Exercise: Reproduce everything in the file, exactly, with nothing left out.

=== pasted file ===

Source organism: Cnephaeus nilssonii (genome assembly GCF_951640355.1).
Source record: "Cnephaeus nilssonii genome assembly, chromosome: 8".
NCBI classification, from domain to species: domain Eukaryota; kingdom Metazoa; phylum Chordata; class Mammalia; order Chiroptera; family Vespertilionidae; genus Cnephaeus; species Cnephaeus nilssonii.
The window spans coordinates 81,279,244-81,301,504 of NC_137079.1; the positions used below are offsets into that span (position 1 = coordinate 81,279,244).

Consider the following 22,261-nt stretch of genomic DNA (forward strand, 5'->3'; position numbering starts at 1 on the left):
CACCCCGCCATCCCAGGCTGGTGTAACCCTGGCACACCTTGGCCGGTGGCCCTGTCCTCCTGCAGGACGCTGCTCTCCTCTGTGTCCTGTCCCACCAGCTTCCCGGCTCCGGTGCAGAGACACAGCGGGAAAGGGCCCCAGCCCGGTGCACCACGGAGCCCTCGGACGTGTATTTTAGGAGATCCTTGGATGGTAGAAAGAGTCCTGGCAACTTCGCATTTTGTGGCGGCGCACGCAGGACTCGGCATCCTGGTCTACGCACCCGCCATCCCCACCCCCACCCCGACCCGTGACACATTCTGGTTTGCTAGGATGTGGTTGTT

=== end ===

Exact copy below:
Source organism: Cnephaeus nilssonii (genome assembly GCF_951640355.1).
Source record: "Cnephaeus nilssonii genome assembly, chromosome: 8".
NCBI classification, from domain to species: domain Eukaryota; kingdom Metazoa; phylum Chordata; class Mammalia; order Chiroptera; family Vespertilionidae; genus Cnephaeus; species Cnephaeus nilssonii.
The window spans coordinates 81,279,244-81,301,504 of NC_137079.1; the positions used below are offsets into that span (position 1 = coordinate 81,279,244).

Consider the following 22,261-nt stretch of genomic DNA (forward strand, 5'->3'; position numbering starts at 1 on the left):
CACCCCGCCATCCCAGGCTGGTGTAACCCTGGCACACCTTGGCCGGTGGCCCTGTCCTCCTGCAGGACGCTGCTCTCCTCTGTGTCCTGTCCCACCAGCTTCCCGGCTCCGGTGCAGAGACACAGCGGGAAAGGGCCCCAGCCCGGTGCACCACGGAGCCCTCGGACGTGTATTTTAGGAGATCCTTGGATGGTAGAAAGAGTCCTGGCAACTTCGCATTTTGTGGCGGCGCACGCAGGACTCGGCATCCTGGTCTACGCACCCGCCATCCCCACCCCCACCCCGACCCGTGACACATTCTGGTTTGCTAGGATGTGGTTGTT